In Annecy for the first time, Unifrance releases 12-year study on performance of French animation films at foreign box office
French animation films attracted some 34.5 million foreign spectators from 1999 to 2010, performing almost as well abroad as at home where they clocked up some 37.3 million admissions, according to a new Unifrance study released at the Annecy Animation Festival.
“Starting with Kirikou, French animation films have become increasingly prevalent at the international box office… and we felt the time was right for us to conduct a study,” commented Gilles Renouard, deputy director general of Unifrance which is at the Annecy Animation Festival for the first time this year.
The study found that French animation films accounted for on average 4.7% of the global box office for French films, hitting a peak of 17% in 2007 due to the international success of EuropaCorp’s Arthur and The Invisibles (Arthur et Les Minimoys), which was seen by 10.2 million people worldwide.
In the 1999 to 2010 period, ten French animation films clocked up more than one million entries internationally. These included the Igor (4.2 million), Astérix and the Vikings (2.6 million), The Triplets of Belleville (2.05 million) and Persepolis (1.8 million).
The study noted that the growing importance of French animation films on the world stage had started with 1998 film Kirikou and The Sorcerer which achieved 1.5 million entries at home and another 854,000 abroad.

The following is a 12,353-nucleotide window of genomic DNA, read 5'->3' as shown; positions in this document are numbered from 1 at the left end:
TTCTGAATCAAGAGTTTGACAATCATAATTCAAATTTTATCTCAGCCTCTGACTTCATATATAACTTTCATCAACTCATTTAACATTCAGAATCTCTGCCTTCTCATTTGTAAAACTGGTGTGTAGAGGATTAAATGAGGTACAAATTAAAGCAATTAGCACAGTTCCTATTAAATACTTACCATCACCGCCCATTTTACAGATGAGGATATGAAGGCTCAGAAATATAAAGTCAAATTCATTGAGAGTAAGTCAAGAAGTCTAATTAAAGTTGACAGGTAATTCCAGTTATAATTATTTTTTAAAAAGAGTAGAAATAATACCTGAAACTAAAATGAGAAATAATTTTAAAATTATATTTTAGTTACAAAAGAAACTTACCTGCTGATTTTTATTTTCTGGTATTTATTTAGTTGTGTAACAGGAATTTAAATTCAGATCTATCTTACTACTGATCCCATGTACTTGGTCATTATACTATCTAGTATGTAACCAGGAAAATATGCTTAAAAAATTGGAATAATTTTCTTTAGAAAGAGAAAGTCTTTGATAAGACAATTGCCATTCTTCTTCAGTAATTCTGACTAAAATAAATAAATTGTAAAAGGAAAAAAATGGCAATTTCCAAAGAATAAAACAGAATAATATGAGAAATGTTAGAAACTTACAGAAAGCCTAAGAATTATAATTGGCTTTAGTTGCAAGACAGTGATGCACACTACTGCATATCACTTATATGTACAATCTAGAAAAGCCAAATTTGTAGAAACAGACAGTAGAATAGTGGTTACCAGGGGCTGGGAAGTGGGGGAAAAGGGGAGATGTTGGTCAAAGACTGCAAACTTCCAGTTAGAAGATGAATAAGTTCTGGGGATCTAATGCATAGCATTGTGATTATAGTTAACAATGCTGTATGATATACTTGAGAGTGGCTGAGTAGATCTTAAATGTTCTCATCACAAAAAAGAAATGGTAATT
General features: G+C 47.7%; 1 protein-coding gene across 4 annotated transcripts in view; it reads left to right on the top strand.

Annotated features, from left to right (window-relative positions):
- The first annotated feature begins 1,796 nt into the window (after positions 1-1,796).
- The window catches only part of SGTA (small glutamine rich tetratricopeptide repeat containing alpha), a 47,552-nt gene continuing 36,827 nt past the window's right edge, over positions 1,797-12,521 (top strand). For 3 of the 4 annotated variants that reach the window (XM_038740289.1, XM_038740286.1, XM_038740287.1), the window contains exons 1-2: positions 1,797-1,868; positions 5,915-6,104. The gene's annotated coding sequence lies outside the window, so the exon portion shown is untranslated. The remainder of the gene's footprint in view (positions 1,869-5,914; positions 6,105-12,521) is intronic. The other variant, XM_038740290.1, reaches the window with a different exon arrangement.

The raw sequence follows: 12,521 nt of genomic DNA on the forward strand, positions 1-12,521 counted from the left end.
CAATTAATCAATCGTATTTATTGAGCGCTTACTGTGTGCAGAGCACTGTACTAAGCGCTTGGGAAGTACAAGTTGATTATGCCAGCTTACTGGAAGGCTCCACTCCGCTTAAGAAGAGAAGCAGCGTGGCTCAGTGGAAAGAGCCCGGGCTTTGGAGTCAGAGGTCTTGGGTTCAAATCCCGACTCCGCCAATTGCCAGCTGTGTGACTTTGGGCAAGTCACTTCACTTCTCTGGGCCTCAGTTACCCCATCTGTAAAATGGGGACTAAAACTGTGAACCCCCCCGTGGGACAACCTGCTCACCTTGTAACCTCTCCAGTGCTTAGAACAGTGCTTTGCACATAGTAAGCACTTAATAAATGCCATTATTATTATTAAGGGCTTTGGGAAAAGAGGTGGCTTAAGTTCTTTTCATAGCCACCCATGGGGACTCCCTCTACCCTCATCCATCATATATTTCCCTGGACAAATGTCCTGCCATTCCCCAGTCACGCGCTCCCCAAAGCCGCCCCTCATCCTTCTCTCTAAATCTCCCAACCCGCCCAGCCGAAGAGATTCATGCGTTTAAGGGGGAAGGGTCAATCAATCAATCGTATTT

In terms of territories, Unifrance noted that Britain, Mexico, Poland and Turkey were particularly strong markets for French animation films, whereas Asian markets were relatively weak.
Looking at the top territories purely in terms of admissions, French animation films achieved 7.1 million admissions in the United States over the period for a total box office of €36.1 million. In Britain, French animation clocked up 3.3 million entries for a box office of €25 million.
“Britain, which is traditionally a difficult territory for French feature films, is one of the best territories for our animation films,” commented Renouard. “This is due to the fact that the films can be easily dubbed and then go into mainstream multiplex circuits.”
He noted that Unifrance had recently launched a fund to support the dubbing of animation films, starting with A Cat in Paris (Une vie de chat) which has been dubbed into English.